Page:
Watch: Jake Wightman's dad commentates on him becoming World 1500m champion
Wightman, 28, won in three minutes 29.23 – seconds ahead of Olympic champion Jakob Ingebrigtsen and Spain’s Mohamed Katir.
His dad and coach, Geoff Wightman, commentated at Hayward Field in Oregon – and he could not contain his joy at seeing his son win gold.
After announcing the results, Geoff raised his hands into the air in celebration before putting his head in his hands as the realisation of what his son did set in.
His mother, Susan Wightman, was also seen celebrating and running up to the commentary box to share a hug with her proud husband.
Reflecting on his son’s win, Geoff said: “I’ve been doing his school sports day since he was about 11 because my wife’s been his PE teacher.
“So we’ve just taken it to a slightly bigger stadia, slightly bigger crowds and slightly bigger medals.
“I’ve been watching his races for all his life, since he started as a little kid in primary school and to come through and win a global title here of all places. The main thing is it made up for the Olympics.
“You only get one shot in four years. So I’m, very proud, very proud. He’s putting in a lot of hard work. He’s very meticulous in the way he prepares.”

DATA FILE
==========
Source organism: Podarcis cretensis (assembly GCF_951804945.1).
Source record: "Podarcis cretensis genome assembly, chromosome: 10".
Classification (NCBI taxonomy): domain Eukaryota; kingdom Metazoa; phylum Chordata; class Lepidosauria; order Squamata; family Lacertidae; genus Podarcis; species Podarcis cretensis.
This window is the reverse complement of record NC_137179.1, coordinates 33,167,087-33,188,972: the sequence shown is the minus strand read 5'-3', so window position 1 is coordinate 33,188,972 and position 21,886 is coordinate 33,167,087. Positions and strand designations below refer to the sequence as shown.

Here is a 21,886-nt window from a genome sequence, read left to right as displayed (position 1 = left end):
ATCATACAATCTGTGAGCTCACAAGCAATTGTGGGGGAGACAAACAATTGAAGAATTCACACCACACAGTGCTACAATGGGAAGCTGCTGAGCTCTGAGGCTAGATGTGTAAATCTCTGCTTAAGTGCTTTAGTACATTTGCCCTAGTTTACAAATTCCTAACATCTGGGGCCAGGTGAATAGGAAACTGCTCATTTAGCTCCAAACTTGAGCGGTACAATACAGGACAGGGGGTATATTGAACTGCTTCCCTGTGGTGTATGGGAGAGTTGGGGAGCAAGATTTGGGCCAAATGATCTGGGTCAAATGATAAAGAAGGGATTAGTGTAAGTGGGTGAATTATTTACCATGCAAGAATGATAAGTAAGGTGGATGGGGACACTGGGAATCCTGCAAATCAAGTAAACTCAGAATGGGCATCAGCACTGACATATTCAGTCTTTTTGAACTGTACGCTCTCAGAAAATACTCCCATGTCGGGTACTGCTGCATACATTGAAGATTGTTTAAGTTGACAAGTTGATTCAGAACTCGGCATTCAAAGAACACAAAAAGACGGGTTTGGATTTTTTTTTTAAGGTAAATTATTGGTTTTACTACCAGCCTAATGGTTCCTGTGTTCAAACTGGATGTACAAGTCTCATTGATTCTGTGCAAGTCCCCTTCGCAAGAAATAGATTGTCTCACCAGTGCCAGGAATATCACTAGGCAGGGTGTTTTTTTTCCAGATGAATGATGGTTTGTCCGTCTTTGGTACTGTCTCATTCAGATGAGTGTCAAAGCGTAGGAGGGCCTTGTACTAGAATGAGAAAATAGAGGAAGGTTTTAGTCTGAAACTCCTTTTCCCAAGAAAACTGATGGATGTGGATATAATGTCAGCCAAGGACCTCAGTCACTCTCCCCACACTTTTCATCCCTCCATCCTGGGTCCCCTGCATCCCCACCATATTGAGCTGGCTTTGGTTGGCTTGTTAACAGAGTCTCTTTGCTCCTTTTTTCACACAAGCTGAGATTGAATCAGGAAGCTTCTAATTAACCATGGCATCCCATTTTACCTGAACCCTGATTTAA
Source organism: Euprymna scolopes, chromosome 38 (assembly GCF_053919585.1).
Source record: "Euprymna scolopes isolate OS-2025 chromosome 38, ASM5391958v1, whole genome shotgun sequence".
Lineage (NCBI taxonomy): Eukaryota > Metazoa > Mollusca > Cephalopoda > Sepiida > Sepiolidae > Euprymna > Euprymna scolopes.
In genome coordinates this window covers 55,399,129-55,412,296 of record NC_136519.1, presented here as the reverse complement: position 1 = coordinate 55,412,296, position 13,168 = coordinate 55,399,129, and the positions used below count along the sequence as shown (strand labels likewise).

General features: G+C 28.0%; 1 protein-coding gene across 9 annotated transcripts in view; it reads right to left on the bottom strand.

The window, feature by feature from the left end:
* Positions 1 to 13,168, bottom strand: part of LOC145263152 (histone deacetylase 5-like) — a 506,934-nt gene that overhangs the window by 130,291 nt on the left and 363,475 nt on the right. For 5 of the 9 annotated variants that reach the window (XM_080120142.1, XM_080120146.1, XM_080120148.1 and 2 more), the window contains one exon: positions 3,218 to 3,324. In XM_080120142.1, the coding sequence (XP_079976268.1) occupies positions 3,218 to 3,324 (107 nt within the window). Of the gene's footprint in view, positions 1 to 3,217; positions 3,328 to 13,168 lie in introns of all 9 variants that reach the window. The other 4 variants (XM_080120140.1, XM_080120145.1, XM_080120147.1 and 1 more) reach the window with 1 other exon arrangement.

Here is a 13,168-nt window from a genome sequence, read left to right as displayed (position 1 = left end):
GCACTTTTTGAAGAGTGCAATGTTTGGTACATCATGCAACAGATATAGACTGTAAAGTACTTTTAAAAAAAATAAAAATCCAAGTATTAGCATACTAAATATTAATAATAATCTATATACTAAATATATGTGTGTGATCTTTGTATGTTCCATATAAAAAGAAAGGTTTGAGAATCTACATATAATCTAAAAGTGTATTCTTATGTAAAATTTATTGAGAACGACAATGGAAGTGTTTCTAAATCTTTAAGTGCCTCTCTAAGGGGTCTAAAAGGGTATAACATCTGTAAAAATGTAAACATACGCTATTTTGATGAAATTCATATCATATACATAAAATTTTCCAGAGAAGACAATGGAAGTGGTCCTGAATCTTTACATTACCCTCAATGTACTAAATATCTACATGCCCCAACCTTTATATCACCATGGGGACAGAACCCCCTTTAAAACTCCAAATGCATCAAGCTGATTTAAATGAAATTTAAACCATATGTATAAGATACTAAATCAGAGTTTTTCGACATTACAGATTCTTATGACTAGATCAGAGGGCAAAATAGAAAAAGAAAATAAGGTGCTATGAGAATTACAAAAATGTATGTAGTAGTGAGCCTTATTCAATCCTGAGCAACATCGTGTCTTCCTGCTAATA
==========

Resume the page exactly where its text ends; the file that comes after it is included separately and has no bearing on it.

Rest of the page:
Despite his clear emotion after the win, Geoff also underlined the need to be unbiased when announcing the runners and calling the race.
“We had some good 200m semi-finals, you just get into a certain groove. But each time, I’d think ‘he’ll be warming up now, he’ll be into the final call room.’
“But then you’ve got to do the introductions and if I don’t keep it neutral during the 1,500m, I don’t get to do it again.
“I’ve been doing 1,500m since before Jake came on the scene. I’d love to do them. So I can’t be biased, I have to be impartial.”
Jake won Great Britain’s first gold in Eugene on Tuesday night, making him the first Briton to win the 1,500m in 39 years, since Steve Cram’s victory in 1983 and hopes he managed to break his dad’s style.
“Dad can be a bit of a robot on the mic sometimes, some people say robot some say professional,” he smiled.
“I hope he broke that down today. It will be interesting to watch it back. My mum was in tears, at least someone was crying.
“I didn’t hear him, hopefully that’s because he was a bit emotional. One of the first things he said was ‘get ready for Commies (Commonwealth Games) now’.”
The runner, who had gone into the championships ranked second in the world, went for the win with 200m to go.
Ingebrigtsen was unable to react and Jake held on to take the biggest win of his career.
World Athletics then moved the medal ceremony forward to Tuesday evening because the original one clashed with his flight home on Wednesday.
Wightman has previously won European and Commonwealth bronze and only came 10th at last year’s Olympics in Tokyo.